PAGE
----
(LL, VVV, SSS, NNN, A/D, H, Ab, M) Numerous obscenities and profanities; extreme graphic violence (pitch-fork and knife stabbing, man's ear cut off); graphic promiscuity and sexual immorality; female and male genital nudity; alcohol abuse (naked woman has epileptic seizure after drinking alcohol); humanism and socialism; and, inhumane treatment of animals (a cat is strapped to a board with a thick belt and whacked to a bloody pulp).
With ponderous polemics about Fascism versus Communism, 1900 is a 4 hour, political X-travaganza packaged as NC-17. Although this re-release of the movie that brought together the talents of three major studios (Paramount, United Artists and Twentieth Century Fox) includes X-rated footage that was cut when 1900 was released in 1976 in the United States, most filmgoers will still find this two-part epic too long, tedious and boring as well as downright repulsive.
This pitchfork-stabbing, noose-hanging, frequently naked, multiple-sex-partner, Marxist diatribe is rated NC-17, a disguise label for this 4 hour X-travaganza, innocuously titled 1900. Although this re-release of the movie that brought together the talents of three major studios (Paramount, United Artists and Twentieth Century Fox) includes X-rated footage that was cut when 1900 was first released in 1976, most filmgoers will still find this two-part epic too long, tedious and boring as well as downright repulsive.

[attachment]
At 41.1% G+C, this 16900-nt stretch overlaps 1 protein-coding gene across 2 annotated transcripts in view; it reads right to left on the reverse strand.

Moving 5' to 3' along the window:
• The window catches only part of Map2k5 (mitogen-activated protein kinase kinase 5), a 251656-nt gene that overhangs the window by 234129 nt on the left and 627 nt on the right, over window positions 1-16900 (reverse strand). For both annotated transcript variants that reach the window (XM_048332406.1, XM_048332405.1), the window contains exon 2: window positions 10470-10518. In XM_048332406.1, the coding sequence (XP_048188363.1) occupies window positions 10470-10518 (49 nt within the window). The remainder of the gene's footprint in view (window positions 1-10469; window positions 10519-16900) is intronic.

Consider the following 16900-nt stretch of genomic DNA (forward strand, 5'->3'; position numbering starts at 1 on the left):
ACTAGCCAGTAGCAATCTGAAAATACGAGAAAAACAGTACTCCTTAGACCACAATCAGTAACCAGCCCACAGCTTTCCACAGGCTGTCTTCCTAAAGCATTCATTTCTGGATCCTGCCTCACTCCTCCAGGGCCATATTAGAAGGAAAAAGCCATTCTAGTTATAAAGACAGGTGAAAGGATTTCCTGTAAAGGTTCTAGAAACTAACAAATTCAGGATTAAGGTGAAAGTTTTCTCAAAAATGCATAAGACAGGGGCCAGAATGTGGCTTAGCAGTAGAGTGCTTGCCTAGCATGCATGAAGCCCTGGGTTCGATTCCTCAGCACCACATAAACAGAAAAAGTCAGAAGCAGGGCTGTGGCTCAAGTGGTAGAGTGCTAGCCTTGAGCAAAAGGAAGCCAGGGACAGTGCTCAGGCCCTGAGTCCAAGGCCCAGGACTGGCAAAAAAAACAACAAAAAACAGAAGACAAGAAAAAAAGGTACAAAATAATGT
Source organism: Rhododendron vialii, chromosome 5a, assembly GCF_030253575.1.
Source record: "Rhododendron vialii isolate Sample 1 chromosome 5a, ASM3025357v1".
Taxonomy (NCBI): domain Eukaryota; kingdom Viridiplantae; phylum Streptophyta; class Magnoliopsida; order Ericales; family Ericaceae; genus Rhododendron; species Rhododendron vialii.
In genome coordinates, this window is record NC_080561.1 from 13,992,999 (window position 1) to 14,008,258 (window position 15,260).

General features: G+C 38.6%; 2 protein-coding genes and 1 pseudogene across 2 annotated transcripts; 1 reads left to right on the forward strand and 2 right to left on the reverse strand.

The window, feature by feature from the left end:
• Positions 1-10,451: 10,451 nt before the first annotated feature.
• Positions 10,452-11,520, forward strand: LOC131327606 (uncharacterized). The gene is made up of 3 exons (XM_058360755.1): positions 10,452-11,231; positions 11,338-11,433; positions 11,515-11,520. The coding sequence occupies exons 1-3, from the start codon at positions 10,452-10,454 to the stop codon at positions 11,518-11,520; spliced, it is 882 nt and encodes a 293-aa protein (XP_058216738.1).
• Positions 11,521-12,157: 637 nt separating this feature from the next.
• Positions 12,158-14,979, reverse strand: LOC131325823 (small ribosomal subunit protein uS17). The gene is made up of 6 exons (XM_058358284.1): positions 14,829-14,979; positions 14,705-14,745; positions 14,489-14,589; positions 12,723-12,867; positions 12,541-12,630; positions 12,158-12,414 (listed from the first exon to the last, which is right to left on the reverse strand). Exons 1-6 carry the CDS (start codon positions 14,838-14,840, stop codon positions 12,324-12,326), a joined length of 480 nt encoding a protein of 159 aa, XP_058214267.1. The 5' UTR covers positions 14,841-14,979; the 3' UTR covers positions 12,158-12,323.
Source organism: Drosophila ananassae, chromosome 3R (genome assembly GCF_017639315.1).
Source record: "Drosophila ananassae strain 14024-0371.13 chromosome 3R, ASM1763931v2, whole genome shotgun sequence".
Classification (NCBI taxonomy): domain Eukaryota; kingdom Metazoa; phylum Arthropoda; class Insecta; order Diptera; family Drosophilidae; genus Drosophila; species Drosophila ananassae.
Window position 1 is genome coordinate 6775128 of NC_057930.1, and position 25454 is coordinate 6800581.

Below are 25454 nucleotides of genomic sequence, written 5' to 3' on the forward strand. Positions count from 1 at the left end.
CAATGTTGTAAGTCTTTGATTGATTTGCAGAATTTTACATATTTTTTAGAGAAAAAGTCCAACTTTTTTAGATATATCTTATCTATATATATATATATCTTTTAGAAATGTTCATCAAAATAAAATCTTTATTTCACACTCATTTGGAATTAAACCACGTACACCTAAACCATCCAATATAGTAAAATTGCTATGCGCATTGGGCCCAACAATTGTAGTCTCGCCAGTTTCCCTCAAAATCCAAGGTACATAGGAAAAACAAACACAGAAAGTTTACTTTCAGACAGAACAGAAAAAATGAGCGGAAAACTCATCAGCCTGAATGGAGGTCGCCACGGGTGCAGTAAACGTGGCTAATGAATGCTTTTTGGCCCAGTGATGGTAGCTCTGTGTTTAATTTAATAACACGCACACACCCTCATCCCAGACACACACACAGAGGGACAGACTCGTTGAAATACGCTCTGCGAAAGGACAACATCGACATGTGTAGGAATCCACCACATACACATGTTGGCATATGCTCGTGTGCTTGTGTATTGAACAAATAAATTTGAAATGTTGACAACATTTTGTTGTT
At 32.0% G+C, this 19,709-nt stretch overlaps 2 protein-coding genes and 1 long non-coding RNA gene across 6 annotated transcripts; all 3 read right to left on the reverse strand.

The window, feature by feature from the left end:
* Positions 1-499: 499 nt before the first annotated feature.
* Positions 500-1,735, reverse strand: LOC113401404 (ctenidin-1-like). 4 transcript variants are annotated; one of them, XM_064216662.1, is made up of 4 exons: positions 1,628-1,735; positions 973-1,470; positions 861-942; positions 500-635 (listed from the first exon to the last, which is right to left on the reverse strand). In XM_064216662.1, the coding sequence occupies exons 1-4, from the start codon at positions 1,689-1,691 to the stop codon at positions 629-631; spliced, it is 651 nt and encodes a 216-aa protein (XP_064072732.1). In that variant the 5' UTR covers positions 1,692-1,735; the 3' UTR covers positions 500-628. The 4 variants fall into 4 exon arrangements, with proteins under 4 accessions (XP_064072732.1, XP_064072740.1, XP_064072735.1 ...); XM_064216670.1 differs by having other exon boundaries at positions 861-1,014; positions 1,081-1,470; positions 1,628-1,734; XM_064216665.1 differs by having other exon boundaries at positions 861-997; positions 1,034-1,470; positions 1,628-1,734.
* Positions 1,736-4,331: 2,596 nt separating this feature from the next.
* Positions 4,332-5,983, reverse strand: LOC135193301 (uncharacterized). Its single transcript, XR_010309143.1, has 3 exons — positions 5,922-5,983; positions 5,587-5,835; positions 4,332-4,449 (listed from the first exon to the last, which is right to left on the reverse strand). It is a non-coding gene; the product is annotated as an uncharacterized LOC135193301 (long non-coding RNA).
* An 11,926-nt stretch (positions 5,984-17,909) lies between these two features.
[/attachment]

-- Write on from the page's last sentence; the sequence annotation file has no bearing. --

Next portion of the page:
The story takes place around Parma, a medium sized city in north central Italy, which director Bertolucci uses as a microcosm for all of Italy in the 20th Century. It begins in April, 1945, with Italy’s “liberation” from Fascism (although their are those who argue that Italy wanted the Fascists, and it was that party which united the country). While a group of enraged peasants stab pitchforks into a Fascist couple who are trying to flee the country, a young boy takes a wealthy landowner, Alfredo Berlinghieri, captive with a rifle he has just acquired.
As Alfredo informs the boy that his grandfather died in the cow barn where they stand, the movie dissolves back to the day Verdi died January, 1901. This auspicious day also sees the birth of Alfredo Berlinghieri and Olmo Dalco whose lives we follow for the rest of the film. Alfredo Berlinghieri is named after his domineering grandfather (played by Burt Lancaster). Olmo is the illegitimate grandson of Leo Dalco (played by Sterling Hayden), the peasant who manages the Berlinghieri farm. While Grandpa Berlinghieri regrets that he can no longer give orders with the necessary authority, Dalco and the peasants contemplate the promises of socialism.
Becoming friends, the rebellious Olmo dares Alfredo to test his courage by lying down on a railroad track as the train passes over them. With Olmo lying vertically in the middle of the track, arms tightly crossed over his chest, he survives the courage test. Alfredo, on the other hand, refuses to participate until a few years later.
To reassert his manhood, Grandpa Berlinghieri asks a young peasant girl to fondle his genitals. Coyly, she slips her hand into his pants, saying, “but Sir, you know you can’t milk a bull.” This indignation is too much, so Grandpa Berlinghieri hangs himself inside the barn.
Upon his death, his son, Giovanni, falsifies Grandpa’s will. Giovanni props the elder Alfredo up in a bed and imitate his voice, as if he were dictating the will from his deathbed. Young Alfredo, however, rushes into the room and throws the covers off the maimed, blood-scarred corpse.